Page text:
Company Events Academic Community Support Solutions Products & Services Contact NI MyNI

Array Split / Replace Subarrays Border Node

LabVIEW 2013 Help

Edition Date: June 2013

Part Number: 371361K-01

»View Product Info

Owning Palette: Structures

Requires: Base Development System

Split an array into subarrays along a dimension you specify and operate on the subarrays in place within the structure. Right-click the border of an In Place Element structure and select the Add Array Split / Replace Subarrays option from the shortcut menu to place this border node on the In Place Element structure.


array can be an n-dimensional array of any type.
split length specifies the length of the resulting subarray. Each split length results in an additional subarray. You must wire all or none of the split length inputs. If you do not wire any split length inputs, LabVIEW automatically determines the length of the resulting subarray.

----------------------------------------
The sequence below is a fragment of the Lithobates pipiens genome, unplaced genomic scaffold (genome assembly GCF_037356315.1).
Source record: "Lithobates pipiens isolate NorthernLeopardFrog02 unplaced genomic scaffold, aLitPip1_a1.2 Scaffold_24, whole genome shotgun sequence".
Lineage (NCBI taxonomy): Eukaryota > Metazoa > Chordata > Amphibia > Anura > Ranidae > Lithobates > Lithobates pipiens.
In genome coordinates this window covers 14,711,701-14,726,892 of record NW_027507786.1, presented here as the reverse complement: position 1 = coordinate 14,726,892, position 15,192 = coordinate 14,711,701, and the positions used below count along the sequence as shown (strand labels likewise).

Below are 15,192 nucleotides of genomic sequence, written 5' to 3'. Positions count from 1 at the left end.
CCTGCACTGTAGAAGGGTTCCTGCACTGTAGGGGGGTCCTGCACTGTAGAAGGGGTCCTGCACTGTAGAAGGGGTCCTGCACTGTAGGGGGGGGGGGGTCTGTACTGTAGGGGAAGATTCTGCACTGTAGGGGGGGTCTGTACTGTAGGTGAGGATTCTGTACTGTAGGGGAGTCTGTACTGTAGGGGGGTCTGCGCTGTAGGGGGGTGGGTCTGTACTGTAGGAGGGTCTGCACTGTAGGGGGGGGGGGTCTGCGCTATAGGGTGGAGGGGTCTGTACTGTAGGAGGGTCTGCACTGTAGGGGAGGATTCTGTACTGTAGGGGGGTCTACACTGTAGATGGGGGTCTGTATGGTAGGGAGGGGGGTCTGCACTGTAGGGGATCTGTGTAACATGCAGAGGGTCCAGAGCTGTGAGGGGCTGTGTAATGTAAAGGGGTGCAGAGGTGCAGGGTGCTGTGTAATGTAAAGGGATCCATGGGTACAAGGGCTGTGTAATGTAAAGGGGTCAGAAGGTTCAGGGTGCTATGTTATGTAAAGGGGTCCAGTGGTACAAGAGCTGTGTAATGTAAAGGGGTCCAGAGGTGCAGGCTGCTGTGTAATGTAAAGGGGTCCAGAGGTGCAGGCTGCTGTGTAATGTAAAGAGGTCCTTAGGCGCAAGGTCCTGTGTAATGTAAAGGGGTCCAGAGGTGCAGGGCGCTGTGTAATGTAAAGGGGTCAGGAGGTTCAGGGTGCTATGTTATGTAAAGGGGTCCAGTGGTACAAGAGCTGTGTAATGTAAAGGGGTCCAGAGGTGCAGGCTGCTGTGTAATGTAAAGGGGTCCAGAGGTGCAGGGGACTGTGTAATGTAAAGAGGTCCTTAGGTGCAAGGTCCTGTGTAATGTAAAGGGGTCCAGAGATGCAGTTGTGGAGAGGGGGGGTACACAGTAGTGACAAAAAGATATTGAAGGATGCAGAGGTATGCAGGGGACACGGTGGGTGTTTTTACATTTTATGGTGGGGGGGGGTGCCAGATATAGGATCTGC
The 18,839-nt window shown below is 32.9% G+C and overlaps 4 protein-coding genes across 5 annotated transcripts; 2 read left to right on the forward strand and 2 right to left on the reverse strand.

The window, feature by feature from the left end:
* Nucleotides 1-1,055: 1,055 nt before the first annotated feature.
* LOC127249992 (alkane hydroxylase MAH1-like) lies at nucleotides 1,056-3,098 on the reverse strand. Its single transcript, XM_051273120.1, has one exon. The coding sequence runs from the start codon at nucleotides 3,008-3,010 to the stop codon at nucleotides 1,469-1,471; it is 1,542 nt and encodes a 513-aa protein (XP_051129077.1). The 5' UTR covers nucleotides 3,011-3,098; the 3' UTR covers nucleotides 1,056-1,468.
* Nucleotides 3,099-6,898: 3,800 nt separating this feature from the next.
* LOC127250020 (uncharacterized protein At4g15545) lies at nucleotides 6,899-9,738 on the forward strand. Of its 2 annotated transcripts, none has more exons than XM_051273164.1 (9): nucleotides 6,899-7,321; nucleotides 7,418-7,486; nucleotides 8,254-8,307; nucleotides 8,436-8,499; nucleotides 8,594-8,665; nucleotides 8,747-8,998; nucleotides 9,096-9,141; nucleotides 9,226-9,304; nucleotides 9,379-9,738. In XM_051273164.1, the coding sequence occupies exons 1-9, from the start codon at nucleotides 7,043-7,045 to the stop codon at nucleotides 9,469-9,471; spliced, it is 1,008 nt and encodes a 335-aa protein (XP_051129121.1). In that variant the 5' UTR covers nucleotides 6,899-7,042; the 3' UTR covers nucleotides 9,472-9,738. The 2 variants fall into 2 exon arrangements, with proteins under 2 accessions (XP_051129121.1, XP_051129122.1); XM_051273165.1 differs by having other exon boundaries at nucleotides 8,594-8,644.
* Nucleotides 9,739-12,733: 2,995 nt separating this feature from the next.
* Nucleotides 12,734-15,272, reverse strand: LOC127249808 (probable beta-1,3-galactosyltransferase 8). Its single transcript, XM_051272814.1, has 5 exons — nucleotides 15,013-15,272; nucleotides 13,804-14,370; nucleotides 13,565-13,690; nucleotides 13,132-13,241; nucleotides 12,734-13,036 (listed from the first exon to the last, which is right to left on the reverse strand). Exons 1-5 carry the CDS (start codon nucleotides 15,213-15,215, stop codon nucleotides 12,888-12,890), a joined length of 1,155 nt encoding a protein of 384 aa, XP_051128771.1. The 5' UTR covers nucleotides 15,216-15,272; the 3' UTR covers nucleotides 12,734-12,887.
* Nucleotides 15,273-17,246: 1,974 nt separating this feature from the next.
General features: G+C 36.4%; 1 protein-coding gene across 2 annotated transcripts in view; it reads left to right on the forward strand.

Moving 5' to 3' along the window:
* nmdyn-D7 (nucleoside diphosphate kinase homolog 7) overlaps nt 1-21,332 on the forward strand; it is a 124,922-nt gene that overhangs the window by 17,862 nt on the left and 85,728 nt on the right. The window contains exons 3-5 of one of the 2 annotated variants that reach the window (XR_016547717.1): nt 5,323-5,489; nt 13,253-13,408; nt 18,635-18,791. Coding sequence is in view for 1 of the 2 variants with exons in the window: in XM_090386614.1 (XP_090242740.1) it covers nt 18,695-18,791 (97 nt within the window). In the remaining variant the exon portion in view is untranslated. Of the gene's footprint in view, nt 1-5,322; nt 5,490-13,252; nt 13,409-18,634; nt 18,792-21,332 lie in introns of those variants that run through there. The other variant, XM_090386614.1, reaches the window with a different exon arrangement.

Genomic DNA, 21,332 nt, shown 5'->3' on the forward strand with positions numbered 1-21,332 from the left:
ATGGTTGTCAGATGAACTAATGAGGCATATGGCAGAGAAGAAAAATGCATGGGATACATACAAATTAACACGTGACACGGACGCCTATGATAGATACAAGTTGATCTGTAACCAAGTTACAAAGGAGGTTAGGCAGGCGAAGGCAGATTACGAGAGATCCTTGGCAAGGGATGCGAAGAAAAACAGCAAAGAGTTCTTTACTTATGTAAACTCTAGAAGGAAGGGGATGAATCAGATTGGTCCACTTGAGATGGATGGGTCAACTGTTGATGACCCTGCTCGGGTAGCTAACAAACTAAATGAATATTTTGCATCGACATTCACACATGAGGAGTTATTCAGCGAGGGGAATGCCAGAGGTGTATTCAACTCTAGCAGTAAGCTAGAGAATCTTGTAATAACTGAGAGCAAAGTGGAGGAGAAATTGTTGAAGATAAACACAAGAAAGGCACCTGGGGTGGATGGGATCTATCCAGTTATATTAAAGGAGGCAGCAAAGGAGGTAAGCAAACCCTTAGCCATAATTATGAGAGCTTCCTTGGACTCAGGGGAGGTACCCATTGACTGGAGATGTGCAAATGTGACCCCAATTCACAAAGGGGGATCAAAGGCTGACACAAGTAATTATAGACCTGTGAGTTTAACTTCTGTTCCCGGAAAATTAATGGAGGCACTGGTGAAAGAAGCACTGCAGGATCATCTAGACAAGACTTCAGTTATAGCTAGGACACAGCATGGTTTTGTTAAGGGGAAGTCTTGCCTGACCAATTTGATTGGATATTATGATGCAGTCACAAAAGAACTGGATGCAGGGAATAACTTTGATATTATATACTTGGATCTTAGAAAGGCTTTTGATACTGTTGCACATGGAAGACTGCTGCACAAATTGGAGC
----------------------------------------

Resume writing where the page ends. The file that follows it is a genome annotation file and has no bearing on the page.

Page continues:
subarray is an array that contains the number of elements you specify in split length. The border node always contains one fewer split length input than subarray outputs because LabVIEW populates the last subarray with remaining elements. If split length specifies more elements than array contains, subarray fills the remaining length with empty elements.
array is the array this border node returns with the replaced element(s), row(s), column(s), or page(s).
split length indicates the length of the resulting subarray.

Array Split / Replace Subarrays Details

This border node allows the LabVIEW compiler to avoid making a complete value copy of the array and array elements in memory.

Right-click this border node and select Split Dimension to specify in which dimension to split the array. For example, if you select 1 for a two-dimensional array, LabVIEW creates the subarrays from columns of the original array. If you select 0, LabVIEW creates the subarrays from rows of the original array.

If you wire more elements than are in the original array to the border node on the right side of the structure, LabVIEW truncates the elements to fit in the original memory space. If you wire fewer elements than are in the original array to the border node, LabVIEW adds additional array elements to fill the original memory space.


Your Feedback! poor Poor  |  Excellent excellent   Yes No
 Document Quality? 
 Answered Your Question? 
Add Comments 1 2 3 4 5 submit